what's this number 16 lug tightener

Most of the time, when we get a submission for “What’s This?” there’s a good description of what the item is. Once in a while, there’s nothing. Those are times we hope our readers have a good handle on whatever is shown.

The most recent item featured in “What’s This?” didn’t give us a lot to go on. Leland Schlake of Cortland, Neb., sent a photo of a tool that he found on his farm, buried in dirt. About all he remembered was his dad using it to tightened the lugs on the wheels of box wagons.

We had lots of readers who agreed. Some even added a bit more information.

“This is a wrench to tighten the axle nuts on wooden wagon wheels” wrote Randy Irlbeck of Dedham, Iowa. “After the wooden wagon wheels were gone a lot of these were used for hitch pins when the tractor came along.”

“This item slightly bent has a twofold use. It appears to be a lynch pin whereby the evener is attached to the tongue of the horse wagon towed machine,” wrote Darrell Kaminski of Loup City, Neb. “The rectangular end serves as a tool to remove the lug nut from the axle of a farm equipment, e.g. wagon hay raking etc. … to lubricate with axle grease. It was unique in early pioneer days when traveling on the new frontier where utilitarian items often served multiple uses in an attempt to conserve space, weight, etc. on the long journey west.”

Added Tom Dickey of Albion, Neb., “The photo of the tool is a wagon hammer. It was an all-around tool sold with wagons.”

Other responses:

Your object is a lug wrench for an old wagon that had either steel-spoked or wooden-spoked wheels. A large nut approximately 2-3 inches wide held the wheel on the axle. This looks like a cheater bar was used on it a few times as the handle is bent. Russ Crawford, Exira, Iowa.

I did recognize the mystery object: a wagonhammer, a tool used by the covered wagons. I only know this because it is the brand for Jay Wolf’s Wagonhammer Ranch and he gave one for the building at the Gudmundson Research Center at Whitman. Ann K. Bruntz, Friend, Neb.

The threads were left handed on the left side of the running gear so the turning of the wheel did not loosen the nut when the wagon was being used. Ed Anderson, Ayr, Neb.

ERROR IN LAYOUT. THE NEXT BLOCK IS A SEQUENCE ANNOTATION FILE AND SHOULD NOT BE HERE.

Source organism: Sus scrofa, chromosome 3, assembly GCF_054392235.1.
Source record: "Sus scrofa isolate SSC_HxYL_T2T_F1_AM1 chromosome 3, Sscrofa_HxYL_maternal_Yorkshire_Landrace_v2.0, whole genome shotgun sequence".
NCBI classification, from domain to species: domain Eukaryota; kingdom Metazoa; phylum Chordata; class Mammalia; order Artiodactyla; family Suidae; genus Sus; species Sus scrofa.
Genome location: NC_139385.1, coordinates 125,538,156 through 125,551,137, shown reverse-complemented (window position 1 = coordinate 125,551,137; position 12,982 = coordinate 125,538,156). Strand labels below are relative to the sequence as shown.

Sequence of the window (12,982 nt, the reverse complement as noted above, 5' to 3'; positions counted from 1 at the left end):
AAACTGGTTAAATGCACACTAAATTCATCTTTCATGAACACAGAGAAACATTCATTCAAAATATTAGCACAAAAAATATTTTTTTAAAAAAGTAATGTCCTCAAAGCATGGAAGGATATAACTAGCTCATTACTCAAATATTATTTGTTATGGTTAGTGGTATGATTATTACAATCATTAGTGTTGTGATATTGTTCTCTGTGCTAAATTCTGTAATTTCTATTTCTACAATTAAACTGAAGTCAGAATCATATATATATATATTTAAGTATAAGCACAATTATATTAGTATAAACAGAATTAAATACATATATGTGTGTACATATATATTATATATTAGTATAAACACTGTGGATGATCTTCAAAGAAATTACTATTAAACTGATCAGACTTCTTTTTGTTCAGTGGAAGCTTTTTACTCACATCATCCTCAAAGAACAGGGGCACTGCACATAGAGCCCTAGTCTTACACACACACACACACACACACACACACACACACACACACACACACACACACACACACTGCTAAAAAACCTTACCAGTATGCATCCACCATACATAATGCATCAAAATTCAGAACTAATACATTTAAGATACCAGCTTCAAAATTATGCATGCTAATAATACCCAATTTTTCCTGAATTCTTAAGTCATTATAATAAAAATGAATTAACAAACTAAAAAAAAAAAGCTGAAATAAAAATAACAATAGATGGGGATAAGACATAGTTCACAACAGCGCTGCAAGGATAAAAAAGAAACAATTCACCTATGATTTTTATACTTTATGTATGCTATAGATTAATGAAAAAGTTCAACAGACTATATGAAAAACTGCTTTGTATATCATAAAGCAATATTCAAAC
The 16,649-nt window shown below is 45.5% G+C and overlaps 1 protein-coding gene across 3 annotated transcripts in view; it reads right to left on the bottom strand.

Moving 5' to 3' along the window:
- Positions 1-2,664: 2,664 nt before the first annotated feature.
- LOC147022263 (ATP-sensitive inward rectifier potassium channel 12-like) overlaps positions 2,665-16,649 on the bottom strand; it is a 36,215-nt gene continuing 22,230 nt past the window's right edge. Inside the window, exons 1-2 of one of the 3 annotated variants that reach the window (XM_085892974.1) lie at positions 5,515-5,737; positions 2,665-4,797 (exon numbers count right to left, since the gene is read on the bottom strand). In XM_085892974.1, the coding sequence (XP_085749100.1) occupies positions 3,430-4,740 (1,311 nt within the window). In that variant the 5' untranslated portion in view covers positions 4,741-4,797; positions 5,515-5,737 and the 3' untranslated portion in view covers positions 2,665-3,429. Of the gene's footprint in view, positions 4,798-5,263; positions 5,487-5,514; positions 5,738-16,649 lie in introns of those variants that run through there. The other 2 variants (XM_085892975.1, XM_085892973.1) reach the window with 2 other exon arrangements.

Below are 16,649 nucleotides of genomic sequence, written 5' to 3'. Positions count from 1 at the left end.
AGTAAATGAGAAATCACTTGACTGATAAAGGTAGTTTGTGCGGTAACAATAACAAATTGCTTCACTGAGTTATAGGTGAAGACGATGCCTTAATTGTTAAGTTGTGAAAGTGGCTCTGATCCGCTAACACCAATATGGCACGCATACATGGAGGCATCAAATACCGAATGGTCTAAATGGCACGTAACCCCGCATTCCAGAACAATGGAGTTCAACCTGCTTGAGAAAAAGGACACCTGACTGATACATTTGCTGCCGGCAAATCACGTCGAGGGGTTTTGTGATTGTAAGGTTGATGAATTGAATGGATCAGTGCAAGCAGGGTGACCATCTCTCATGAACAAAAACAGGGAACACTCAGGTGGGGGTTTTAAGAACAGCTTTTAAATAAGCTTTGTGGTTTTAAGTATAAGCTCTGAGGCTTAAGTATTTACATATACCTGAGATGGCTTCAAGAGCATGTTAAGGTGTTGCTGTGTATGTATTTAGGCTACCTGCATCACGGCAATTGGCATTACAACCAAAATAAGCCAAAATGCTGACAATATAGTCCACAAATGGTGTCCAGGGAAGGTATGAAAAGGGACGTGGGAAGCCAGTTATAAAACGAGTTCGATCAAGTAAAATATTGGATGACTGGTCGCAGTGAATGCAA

In the early days of Chrysler Corp., their vehicles also had left hand threaded studs on the left side to keep the wheels on the vehicle. It was not unusual when removing a wheel from the left side of such car to find a stud bolt twisted off because someone did not know that those studs were left-hand threaded and used some superduper wrench to try to accomplish the task. Gene Kulhanek, Howells, Neb.

My great-grandfather started using this around 1900 as his cattle brand, I still use it to this day. Our brand is just the u without the handle. Joe Moore, Gothenburg, Neb.

Every response we received included either the wrench to remove and replace the wagon wheel or used to fasten the doubletree to the tongue of a wagon. Many included both. We received responses from: Matt Harvey, Valentine, Neb.; Carl Domsch, Wakefield, Neb.; Larry Swanson, Colon, Neb.; Robert Connot, Valentine, Neb.; Kermit Smith, Eustis, Neb.; Maynard Mozer, Norfolk, Neb.; Mel Sporrer and the Bunkhouse Gang, Logan, Iowa; Bob Means, Breda, Iowa; Leonard Walde, Westside, Iowa; Gary Cooper, Fontanelle, Iowa; Ted Haverkamp, Verdigree, Neb.; Leonard Carson, Odebolt, Iowa; Oliver Horton, Stuart, Neb.; Douglas Mchenry, Aurora, Neb.; Dave Mandel, West Point, Neb.; Mark Pritchard, Spalding, Neb.; Kipp Haight, Bennet, Neb.; Roy Reinke, Columbus, Neb.; Dwight Phillips, Fremont, Neb.; David D. Bruntz, Friend Neb.; Gary Ladenburger, North Bend, Neb.; Larry DeBaets, Burwell, Neb.; Bill Mrla, Lawton, Iowa; Jess Bandy, Oshkosh Neb.; Neal Gaul, Earling, Iowa; Vern Dahlman, Pender, Neb.; Daryl Koperski, Boelus, Neb.; Don Smydra, Boelus, Neb.; Kermit Wilke, Wilcox, Neb.; James Meis, Elgin, Neb.; Dean Wilkerson, Coleridge, Neb.; Don Andersen, Ponca, Neb.; Rod Zohner, Battle Creek Neb.; Tom Stevens. Marquette, Neb.; Ken Widhalm, Dodge, Neb.; Eldon Hestermann, Eagle, Neb.; John Amdor DVM (ret.), Defiance, Iowa; Janis Gress, Nebraska City, Neb.; Joe Fryman, Blair, Neb.; Steve Wolverton, Madison, Neb.; Karl Jacobson, Concordia, Kan.; Don Anderson, Osceola, Neb.; Daniel Boellstorff, Brock, Neb.; Robert Campbell, Neola, Iowa; George Albin, Hastings, Neb.; Darwin Larson, Ansley, Neb.; Larry and Nancy Etmund, Martell, Neb.; Tony Vrana, Seward, Neb.; Fred Howard, Sargent, Neb.; Harold Thies, Lincoln, Neb.; Clay Meyer, Walthill, Neb.; Jackie Wedemeyer, Scottsbluff, Neb.